http://www.battlenerds.com/groups/hyperspin-arcade-project/forum/topic/corny-and-rayzors-hyperspin-arcade-machine/

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HyperSpin's new site is nice :) Great job :top:

Anyway, now that HyperSpin-fe.com is running full speed here are the updates from last weekend:

As Zac previously stated, we cut out 2 pieces of plexiglass for our marquee.

I think we are going to use both pieces to "sandwich" our marquee artwork.

The other thing we did was re-cut a new plexiglass top for our control panel.

If you remember, previously, we broke off a corner on our first attempt.

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This was our 2nd attempt at it

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The 2nd time we made sure we were careful and took our time.

We also counter drilled the holes we made for the screws, which will hold on the plexiglass top, so that they sit flush with the plexiglass.

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As you may recall from a previous post we installed T-nuts on the opposite side of the control panel top.

Zac and I weren't happy with the way this made the control panel top sit on the control panel box, so we removed them all and counter drilled holes for them to sit in.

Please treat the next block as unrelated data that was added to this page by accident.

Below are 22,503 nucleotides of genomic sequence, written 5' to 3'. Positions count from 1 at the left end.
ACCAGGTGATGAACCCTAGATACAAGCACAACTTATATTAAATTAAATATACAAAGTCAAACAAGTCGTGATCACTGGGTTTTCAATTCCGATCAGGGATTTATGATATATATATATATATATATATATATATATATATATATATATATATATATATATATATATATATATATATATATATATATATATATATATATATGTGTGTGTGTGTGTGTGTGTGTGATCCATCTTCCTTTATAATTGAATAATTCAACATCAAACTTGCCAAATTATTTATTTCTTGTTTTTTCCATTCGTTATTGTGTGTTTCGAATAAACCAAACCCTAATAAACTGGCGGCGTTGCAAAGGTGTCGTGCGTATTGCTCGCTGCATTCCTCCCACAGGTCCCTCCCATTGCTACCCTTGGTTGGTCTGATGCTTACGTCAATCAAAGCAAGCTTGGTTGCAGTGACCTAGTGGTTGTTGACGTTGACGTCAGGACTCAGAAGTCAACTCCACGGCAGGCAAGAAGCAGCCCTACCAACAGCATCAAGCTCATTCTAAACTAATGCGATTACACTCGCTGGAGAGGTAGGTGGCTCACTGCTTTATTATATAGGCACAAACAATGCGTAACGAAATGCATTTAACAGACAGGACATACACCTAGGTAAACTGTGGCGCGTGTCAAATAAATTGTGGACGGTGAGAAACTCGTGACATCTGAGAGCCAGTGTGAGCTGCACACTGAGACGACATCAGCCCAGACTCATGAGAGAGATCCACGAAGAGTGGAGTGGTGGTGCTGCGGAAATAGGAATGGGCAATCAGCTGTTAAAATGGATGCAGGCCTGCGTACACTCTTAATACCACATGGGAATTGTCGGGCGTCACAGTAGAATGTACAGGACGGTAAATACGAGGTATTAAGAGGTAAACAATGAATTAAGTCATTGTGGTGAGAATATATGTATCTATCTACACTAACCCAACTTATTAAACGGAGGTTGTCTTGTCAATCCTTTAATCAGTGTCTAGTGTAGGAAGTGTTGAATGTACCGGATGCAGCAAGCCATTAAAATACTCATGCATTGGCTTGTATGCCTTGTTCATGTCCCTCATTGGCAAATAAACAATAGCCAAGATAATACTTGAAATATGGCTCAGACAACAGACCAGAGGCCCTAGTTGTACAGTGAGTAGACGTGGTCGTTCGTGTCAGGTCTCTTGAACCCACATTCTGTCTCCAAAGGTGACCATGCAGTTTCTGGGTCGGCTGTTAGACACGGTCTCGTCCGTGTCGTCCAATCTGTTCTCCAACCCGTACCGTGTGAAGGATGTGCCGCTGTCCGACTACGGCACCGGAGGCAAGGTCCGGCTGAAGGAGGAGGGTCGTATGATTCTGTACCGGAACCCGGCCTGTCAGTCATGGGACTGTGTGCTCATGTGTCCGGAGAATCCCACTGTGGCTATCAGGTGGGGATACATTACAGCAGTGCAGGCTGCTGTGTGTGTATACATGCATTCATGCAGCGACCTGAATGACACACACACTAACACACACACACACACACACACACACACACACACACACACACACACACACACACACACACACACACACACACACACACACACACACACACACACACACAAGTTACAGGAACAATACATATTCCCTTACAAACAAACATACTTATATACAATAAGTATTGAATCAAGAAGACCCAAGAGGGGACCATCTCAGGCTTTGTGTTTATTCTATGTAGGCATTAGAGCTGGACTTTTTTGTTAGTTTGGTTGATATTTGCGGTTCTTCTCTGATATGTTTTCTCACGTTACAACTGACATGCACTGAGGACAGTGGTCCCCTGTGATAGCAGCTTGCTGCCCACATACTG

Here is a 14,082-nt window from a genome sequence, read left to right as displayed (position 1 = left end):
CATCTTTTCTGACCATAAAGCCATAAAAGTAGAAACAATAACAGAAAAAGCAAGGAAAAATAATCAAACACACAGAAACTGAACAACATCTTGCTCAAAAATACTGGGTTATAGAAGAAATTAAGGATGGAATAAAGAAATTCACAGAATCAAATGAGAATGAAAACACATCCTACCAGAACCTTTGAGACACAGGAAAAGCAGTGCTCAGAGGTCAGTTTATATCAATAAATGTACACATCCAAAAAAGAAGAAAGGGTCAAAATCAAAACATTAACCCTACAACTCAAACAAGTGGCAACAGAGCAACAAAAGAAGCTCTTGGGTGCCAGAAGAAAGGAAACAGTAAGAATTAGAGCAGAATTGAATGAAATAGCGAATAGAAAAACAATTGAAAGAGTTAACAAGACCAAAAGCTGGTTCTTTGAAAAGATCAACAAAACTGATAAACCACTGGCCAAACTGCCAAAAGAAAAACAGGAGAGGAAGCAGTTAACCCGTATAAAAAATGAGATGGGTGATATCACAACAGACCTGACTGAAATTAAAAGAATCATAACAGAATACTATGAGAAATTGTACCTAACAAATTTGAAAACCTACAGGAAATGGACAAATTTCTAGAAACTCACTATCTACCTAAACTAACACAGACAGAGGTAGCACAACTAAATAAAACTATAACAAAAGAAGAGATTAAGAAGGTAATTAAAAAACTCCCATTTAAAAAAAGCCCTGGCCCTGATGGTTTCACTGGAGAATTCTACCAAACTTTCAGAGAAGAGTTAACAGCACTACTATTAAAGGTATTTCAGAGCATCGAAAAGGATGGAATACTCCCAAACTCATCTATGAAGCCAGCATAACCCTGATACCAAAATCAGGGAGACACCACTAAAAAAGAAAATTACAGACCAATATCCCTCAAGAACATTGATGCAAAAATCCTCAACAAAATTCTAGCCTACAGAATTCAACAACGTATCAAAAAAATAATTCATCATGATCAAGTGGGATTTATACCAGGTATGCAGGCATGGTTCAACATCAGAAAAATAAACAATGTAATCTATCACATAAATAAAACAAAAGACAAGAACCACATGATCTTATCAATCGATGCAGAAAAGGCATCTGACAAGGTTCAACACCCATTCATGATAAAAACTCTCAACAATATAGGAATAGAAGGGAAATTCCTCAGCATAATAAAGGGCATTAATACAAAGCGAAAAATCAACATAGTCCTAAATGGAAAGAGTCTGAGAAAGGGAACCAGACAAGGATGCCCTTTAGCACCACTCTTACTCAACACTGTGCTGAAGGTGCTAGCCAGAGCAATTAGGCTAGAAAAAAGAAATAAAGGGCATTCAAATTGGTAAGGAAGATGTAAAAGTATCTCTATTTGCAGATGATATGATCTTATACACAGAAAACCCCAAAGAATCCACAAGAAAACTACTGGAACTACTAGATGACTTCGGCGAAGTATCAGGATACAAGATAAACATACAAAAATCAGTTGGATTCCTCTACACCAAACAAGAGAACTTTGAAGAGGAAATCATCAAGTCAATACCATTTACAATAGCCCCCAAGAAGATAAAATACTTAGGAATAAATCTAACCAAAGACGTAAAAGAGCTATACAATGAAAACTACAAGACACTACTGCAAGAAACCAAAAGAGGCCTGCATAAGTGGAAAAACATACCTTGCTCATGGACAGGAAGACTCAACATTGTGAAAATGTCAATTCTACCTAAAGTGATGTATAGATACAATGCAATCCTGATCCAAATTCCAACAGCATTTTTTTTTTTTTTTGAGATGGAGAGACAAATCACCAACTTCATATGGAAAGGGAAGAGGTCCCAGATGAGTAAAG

They now sit flush with the bottom of the control panel.

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Zac screwed the plexiglass in place, we flipped over the control panel, clamped it down, and very carefully drilled the holes for the buttons and joysticks through the plexiglass from the back side.

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Here, as Zac previously posted, we made sure everything fit together well. Next we have to cut out a hole in the plexiglass for the trackball.

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  • 4 weeks later...

Zac and I got together over the weekend for a few hours to work on our machine.

Here's what we accomplished.

We put Zac's router to some good use cutting the hole in our control panel plexi for our trackball.

We did this by using the custom trackball plate as a guide for the router.

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After this was done, we cut the slot around the control panel top for our T-molding.

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We slightly off-centered the cut around the control panel top to cover up the added thickness of our control panel plexiglass.

We didn't have too much time to work on it this weekend, unfortunately, but what we did get done came out great :)

We're both looking forward to warm enough weather to paint this beast :top:

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(yes, that was a Rangers Hockey game playing on the arcade while we were working on it.)